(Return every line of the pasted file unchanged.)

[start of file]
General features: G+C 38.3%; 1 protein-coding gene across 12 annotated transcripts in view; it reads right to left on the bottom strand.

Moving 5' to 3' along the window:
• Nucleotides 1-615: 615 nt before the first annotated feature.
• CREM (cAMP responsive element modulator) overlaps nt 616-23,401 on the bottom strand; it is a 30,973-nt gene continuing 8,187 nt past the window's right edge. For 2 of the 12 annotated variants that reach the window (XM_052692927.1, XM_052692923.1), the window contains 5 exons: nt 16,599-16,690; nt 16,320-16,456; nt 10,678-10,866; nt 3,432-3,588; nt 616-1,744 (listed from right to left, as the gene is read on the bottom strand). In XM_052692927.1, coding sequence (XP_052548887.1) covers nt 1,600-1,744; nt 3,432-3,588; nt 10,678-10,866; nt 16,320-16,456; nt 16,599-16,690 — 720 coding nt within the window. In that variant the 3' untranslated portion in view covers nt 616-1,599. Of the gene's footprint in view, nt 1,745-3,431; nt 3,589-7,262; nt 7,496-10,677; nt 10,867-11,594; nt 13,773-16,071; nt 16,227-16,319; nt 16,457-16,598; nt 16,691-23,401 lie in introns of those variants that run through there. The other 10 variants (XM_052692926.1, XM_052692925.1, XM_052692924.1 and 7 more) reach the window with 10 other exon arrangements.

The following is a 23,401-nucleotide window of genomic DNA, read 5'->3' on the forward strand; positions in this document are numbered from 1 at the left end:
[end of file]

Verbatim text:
General features: G+C 38.3%; 1 protein-coding gene across 12 annotated transcripts in view; it reads right to left on the bottom strand.

Moving 5' to 3' along the window:
• Nucleotides 1-615: 615 nt before the first annotated feature.
• CREM (cAMP responsive element modulator) overlaps nt 616-23,401 on the bottom strand; it is a 30,973-nt gene continuing 8,187 nt past the window's right edge. For 2 of the 12 annotated variants that reach the window (XM_052692927.1, XM_052692923.1), the window contains 5 exons: nt 16,599-16,690; nt 16,320-16,456; nt 10,678-10,866; nt 3,432-3,588; nt 616-1,744 (listed from right to left, as the gene is read on the bottom strand). In XM_052692927.1, coding sequence (XP_052548887.1) covers nt 1,600-1,744; nt 3,432-3,588; nt 10,678-10,866; nt 16,320-16,456; nt 16,599-16,690 — 720 coding nt within the window. In that variant the 3' untranslated portion in view covers nt 616-1,599. Of the gene's footprint in view, nt 1,745-3,431; nt 3,589-7,262; nt 7,496-10,677; nt 10,867-11,594; nt 13,773-16,071; nt 16,227-16,319; nt 16,457-16,598; nt 16,691-23,401 lie in introns of those variants that run through there. The other 10 variants (XM_052692926.1, XM_052692925.1, XM_052692924.1 and 7 more) reach the window with 10 other exon arrangements.

The following is a 23,401-nucleotide window of genomic DNA, read 5'->3' on the forward strand; positions in this document are numbered from 1 at the left end: